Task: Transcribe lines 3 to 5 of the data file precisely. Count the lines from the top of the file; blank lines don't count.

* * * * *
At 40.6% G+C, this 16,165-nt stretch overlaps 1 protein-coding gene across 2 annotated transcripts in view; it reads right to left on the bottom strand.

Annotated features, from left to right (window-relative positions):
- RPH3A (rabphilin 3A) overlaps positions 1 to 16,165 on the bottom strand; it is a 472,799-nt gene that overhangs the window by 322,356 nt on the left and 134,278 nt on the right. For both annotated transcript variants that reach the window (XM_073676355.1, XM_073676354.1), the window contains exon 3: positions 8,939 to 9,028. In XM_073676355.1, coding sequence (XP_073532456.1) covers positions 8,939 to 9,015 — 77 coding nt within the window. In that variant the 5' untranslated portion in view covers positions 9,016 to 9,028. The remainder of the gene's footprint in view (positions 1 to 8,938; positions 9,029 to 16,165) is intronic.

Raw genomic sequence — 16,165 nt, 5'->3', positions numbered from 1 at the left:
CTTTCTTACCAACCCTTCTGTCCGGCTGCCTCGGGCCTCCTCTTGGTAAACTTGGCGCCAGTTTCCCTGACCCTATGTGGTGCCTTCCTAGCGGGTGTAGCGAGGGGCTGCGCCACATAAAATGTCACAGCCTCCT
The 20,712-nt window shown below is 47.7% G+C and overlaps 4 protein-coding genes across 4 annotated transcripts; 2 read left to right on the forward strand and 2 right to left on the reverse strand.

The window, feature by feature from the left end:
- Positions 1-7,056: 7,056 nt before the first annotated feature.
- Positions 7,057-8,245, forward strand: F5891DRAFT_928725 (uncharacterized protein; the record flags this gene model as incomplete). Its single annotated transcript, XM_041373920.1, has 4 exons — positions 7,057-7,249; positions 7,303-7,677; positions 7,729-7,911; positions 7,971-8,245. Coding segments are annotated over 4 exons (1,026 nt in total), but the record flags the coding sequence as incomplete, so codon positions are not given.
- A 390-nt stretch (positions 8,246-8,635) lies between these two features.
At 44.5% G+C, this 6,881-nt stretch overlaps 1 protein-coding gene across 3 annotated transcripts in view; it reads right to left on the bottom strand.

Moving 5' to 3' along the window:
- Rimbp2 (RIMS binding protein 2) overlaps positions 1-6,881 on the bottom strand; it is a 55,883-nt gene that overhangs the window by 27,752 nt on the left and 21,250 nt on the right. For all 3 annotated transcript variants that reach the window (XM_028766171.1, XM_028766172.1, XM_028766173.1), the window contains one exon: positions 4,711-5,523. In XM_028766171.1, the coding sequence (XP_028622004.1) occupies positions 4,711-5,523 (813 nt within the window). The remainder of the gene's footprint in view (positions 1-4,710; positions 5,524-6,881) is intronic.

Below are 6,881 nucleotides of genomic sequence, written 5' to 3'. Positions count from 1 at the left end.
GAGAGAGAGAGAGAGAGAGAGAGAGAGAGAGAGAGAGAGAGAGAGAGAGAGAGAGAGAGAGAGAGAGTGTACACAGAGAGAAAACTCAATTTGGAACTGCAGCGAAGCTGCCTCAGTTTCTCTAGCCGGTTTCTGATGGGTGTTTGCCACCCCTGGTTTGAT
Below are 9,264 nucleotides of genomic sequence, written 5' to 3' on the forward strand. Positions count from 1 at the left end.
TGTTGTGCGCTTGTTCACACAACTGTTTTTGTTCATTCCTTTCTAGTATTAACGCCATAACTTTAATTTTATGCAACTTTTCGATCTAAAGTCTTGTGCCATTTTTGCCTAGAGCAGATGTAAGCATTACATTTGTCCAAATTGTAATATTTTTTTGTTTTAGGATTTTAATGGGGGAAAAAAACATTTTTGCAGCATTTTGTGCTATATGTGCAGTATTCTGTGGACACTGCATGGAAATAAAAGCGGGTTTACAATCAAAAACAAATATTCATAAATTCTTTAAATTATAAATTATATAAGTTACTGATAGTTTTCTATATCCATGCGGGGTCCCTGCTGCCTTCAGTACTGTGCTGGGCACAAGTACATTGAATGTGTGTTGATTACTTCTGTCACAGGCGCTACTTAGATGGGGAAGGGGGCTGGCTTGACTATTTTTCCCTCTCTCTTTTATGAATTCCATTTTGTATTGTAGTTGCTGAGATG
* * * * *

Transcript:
- RPH3A (rabphilin 3A) overlaps positions 1 to 16,165 on the bottom strand; it is a 472,799-nt gene that overhangs the window by 322,356 nt on the left and 134,278 nt on the right. For both annotated transcript variants that reach the window (XM_073676355.1, XM_073676354.1), the window contains exon 3: positions 8,939 to 9,028. In XM_073676355.1, coding sequence (XP_073532456.1) covers positions 8,939 to 9,015 — 77 coding nt within the window. In that variant the 5' untranslated portion in view covers positions 9,016 to 9,028. The remainder of the gene's footprint in view (positions 1 to 8,938; positions 9,029 to 16,165) is intronic.

Raw genomic sequence — 16,165 nt, 5'->3', positions numbered from 1 at the left:
CTTTCTTACCAACCCTTCTGTCCGGCTGCCTCGGGCCTCCTCTTGGTAAACTTGGCGCCAGTTTCCCTGACCCTATGTGGTGCCTTCCTAGCGGGTGTAGCGAGGGGCTGCGCCACATAAAATGTCACAGCCTCCT